Freemark Abbey Bosche Cabernet Sauvignon 2005
Cabernet Sauvignon from Napa Valley, California
Dark cherry, black currant, cinnamon, aromatic cedar and green olive with hints of dark chocolate and cigar box. Good depth of flavor with black fruits, chocolate and integrated oak spice. Lively, with elegant tannins and a very long, clean fruitful finish.
Blend: 91% Cabernet Sauvignon, 9% Merlot
The Wine Advocate - "From a 23-acre vineyard planted on the so-called red Rutherford dust, the 2005 Cabernet Sauvignon Bosche Vineyard is a blend of 91% Cabernet Sauvignon and 9% Merlot. While it does not reach the level of some past legends (1974), it reveals a sumptuous perfume of creme de cassis, loamy soil, and spicy oak, followed by tightly-constructed, medium to full-bodied flavors with sweet tannin, outstanding concentration, and admirable overall equilibrium. While it still plays it close to the vest, its quality/pedigree is obvious. Consume it over the next 15+ years. "
Freemark Abbey Winery
The history of Freemark Abbey began in 1886, when Josephine Marlin Tychson became the first woman to build and operate a winery in California. The historic site where Josephine's winery, Tychson Cellars, once stood is now known as Freemark Abbey.
Josephine, a native of San Lorenzo, California and her husband, John Tychson, a Danish immigrant, moved to St. Helena in 1881. For $8,500, they purchased 147 acres north of St. Helena, which later became known as "Tychson Hill".
Shortly after her husband's untimely death, Josephine began construction of a fifty square foot redwood winery which would grow to hold a capacity of about 30,000 gallons. In addition, she hired Nils Larsen, an experienced vintner, as her foreman. Josephine successfully produced wine for the next eight years and then sold the winery to Larsen in 1894. In turn, Larsen leased the winery to Antonio Forni, a good friend of Josephine's. Forni later purchased the property in 1898. Forni is responsible for building a new winery on the old site of the Tychson structure.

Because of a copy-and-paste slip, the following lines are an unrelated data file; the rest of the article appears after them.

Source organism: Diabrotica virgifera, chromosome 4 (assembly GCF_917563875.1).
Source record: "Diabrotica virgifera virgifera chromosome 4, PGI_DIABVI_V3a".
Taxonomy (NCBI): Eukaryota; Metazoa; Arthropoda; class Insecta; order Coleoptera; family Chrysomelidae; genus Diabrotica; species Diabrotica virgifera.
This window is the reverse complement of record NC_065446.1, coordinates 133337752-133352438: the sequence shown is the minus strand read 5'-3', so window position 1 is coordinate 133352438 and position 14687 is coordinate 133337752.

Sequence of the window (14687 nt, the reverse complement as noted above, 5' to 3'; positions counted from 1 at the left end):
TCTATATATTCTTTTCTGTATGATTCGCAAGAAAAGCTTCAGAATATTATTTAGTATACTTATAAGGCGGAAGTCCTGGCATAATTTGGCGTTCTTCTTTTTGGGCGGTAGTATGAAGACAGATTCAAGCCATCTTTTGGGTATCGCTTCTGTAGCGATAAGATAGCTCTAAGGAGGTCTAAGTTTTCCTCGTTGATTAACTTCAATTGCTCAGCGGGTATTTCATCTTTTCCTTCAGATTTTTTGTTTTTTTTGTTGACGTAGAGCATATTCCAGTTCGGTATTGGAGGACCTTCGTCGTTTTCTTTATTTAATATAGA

In the years that followed, Freemark Abbey went through a period of several different owners until 1966, when a group of partners purchased the winery. In 1993, Winemaker Ted Edwards became a partner. Edwards assumed the role of managing partner in addition to maintaining the responsibilities he has held as winemaker since 1985. View all Freemark Abbey Wines
About Napa ValleyView a map of Napa Valley wineries
It's hard not to think of Napa Valley when thinking of California wines. The region is, after all, the one that brought world recognition to California wine making. The area was settled by a few choice wine families in the 1960's who bet that the wines of the area would grow and flourish. They were right. The Napa wine industry really took off in the 1980's, when vineyard lands were scooped up and vines were planted throughout the county. A number of wineries emerged, from large conglomerates to small boutiques to cult classics. Cabernet Sauvignon is definitely the grape of choice here, with many winemakers also focusing on Bordeaux Blends. Whites are usually Chardonnay and Sauvignon Blanc.
Notable FactsWithin the Napa Valley lie smaller sub-AVAs that lend even more character specifics to the wines. Furthest south is Carneros, followed by Yountville, Oakville & Rutherford. Above those two is St.-Helena and finally, just granted an AVA, Calistoga. These areas are situated on the valley floor and are known for creating rich, smooth Cabernet Sauvignon, Merlot and Chardonnay. There are a few mountain regions as well, nestled on the slopes overlooking the valley AVAs. Those include Howell Mountain, Stags Leap and Mount Veeder. Wines from the mountain regions are often more structured and firm, benefiting from more time in the bottle to evolve and soften.
About CaliforniaIt's not rare to see a wine's country of origin listed as "California." A country into itself in the wine world, California makes enough varieties and styles to match many European wine countries. It produces a diverse range of wines that span the quality spectrum.
The most famous of the California wine regions is Napa Valley, and these wines are certainly outstanding – but it's not as broad and diverse as its larger neighbor, Sonoma County. Down south, Santa Barbara's Santa Maria Valley is well-known for its Rhône blends, as well as cool-climate varieties like Pinot and Chardonnay. The Central Coast, the largest California AVA, has many different microclimates that lead to a wide range of wines with many sub-AVAs.
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